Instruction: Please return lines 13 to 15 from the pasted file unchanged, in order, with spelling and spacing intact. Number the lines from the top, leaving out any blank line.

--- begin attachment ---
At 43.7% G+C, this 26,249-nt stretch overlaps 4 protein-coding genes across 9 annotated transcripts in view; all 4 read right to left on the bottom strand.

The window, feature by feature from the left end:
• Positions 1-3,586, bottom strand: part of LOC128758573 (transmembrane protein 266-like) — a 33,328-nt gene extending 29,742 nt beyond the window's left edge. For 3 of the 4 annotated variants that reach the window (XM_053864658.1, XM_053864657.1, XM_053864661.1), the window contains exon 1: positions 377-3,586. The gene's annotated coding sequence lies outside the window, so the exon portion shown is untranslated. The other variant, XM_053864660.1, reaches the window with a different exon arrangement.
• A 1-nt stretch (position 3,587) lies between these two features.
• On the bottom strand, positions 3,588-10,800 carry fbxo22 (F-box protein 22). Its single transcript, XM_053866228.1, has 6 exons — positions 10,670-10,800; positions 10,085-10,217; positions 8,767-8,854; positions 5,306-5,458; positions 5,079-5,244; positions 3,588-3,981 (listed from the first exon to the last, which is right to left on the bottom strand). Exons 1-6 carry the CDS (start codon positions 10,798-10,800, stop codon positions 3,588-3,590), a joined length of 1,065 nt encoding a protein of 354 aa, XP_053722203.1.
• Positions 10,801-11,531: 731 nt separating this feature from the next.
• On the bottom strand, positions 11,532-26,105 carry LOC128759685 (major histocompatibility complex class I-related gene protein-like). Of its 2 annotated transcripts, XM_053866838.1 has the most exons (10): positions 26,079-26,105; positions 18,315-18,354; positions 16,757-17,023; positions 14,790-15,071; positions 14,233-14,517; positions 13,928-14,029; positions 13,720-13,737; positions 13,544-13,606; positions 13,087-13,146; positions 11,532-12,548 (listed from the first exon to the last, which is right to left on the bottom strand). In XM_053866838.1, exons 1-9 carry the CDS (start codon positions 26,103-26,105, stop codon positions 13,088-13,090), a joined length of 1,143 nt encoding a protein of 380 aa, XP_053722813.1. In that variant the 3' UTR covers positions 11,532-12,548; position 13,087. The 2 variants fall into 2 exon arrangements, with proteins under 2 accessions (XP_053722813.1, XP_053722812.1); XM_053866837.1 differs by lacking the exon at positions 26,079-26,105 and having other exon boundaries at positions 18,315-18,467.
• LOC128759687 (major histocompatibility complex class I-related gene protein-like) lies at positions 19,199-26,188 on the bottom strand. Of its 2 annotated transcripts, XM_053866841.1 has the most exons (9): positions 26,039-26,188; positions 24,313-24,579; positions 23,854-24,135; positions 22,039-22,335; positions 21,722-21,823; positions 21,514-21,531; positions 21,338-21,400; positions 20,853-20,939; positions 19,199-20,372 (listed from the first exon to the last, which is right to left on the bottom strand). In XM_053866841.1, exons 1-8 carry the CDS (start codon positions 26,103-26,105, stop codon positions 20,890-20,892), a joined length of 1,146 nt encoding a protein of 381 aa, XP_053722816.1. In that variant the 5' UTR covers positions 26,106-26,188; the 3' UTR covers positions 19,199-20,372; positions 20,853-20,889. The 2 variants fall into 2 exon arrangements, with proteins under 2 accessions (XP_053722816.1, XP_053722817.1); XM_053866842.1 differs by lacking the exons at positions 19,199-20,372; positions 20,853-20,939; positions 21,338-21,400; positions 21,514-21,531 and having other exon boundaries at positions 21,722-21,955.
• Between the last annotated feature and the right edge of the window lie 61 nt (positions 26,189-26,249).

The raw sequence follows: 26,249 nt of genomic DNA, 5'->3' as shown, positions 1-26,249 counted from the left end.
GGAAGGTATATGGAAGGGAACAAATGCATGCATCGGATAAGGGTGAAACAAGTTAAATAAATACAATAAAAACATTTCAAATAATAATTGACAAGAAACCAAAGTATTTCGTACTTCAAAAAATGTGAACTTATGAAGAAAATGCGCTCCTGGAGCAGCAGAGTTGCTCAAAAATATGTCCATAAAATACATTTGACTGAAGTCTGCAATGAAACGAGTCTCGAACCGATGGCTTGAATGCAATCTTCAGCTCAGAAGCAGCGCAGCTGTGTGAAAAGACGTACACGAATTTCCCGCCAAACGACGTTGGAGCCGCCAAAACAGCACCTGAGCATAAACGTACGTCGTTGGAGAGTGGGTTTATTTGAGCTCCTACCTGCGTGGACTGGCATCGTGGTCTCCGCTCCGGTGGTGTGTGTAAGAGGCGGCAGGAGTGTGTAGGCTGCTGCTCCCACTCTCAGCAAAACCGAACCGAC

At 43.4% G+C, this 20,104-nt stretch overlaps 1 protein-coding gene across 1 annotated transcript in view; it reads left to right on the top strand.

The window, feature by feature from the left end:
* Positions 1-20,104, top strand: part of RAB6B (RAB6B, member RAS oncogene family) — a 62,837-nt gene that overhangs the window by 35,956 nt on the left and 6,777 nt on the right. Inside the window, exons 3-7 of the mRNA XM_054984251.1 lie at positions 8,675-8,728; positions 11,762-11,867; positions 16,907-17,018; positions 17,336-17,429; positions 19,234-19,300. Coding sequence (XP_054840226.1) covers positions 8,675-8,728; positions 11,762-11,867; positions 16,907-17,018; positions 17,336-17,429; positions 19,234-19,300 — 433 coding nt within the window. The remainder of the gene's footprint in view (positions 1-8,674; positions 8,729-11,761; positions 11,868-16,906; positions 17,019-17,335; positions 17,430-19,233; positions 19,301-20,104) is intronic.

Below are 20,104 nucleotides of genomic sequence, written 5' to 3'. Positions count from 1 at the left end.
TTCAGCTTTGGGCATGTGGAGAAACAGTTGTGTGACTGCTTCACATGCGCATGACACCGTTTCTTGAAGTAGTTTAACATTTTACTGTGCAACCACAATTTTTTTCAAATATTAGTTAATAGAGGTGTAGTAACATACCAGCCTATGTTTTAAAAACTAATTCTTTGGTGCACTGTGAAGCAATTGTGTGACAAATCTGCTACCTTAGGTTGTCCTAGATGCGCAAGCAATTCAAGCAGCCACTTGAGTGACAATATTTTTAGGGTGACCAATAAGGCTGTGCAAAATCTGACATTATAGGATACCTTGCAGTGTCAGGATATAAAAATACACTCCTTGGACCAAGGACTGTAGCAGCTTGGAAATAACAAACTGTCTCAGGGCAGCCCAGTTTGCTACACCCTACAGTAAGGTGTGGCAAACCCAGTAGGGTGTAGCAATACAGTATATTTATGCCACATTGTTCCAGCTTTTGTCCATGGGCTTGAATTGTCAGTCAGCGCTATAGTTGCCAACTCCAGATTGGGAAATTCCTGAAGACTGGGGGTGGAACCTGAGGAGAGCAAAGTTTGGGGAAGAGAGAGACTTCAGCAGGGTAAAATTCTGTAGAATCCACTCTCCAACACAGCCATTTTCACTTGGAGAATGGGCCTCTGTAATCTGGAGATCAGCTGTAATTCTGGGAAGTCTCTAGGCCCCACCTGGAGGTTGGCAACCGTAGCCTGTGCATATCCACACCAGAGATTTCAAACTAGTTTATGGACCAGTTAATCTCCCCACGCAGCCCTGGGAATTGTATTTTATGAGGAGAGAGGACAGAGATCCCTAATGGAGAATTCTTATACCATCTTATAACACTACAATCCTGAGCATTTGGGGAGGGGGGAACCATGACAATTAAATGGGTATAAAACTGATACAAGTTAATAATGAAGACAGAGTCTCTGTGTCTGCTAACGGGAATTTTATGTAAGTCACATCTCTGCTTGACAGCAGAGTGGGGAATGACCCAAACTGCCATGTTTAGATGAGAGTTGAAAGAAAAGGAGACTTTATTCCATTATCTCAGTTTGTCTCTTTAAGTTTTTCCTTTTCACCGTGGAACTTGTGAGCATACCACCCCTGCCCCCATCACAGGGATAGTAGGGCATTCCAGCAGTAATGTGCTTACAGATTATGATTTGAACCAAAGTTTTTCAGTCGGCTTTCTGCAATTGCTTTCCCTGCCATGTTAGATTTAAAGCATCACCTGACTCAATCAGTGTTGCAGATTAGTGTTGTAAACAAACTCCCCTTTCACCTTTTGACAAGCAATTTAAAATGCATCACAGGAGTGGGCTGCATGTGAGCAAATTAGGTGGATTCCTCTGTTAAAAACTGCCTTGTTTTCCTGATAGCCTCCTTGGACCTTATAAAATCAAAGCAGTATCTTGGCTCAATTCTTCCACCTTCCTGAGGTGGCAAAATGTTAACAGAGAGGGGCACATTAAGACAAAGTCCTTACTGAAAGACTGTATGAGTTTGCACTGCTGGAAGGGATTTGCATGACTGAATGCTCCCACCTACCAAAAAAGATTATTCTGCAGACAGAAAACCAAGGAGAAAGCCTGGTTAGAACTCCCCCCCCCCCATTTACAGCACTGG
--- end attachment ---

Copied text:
The window, feature by feature from the left end:
* Positions 1-20,104, top strand: part of RAB6B (RAB6B, member RAS oncogene family) — a 62,837-nt gene that overhangs the window by 35,956 nt on the left and 6,777 nt on the right. Inside the window, exons 3-7 of the mRNA XM_054984251.1 lie at positions 8,675-8,728; positions 11,762-11,867; positions 16,907-17,018; positions 17,336-17,429; positions 19,234-19,300. Coding sequence (XP_054840226.1) covers positions 8,675-8,728; positions 11,762-11,867; positions 16,907-17,018; positions 17,336-17,429; positions 19,234-19,300 — 433 coding nt within the window. The remainder of the gene's footprint in view (positions 1-8,674; positions 8,729-11,761; positions 11,868-16,906; positions 17,019-17,335; positions 17,430-19,233; positions 19,301-20,104) is intronic.

Below are 20,104 nucleotides of genomic sequence, written 5' to 3'. Positions count from 1 at the left end.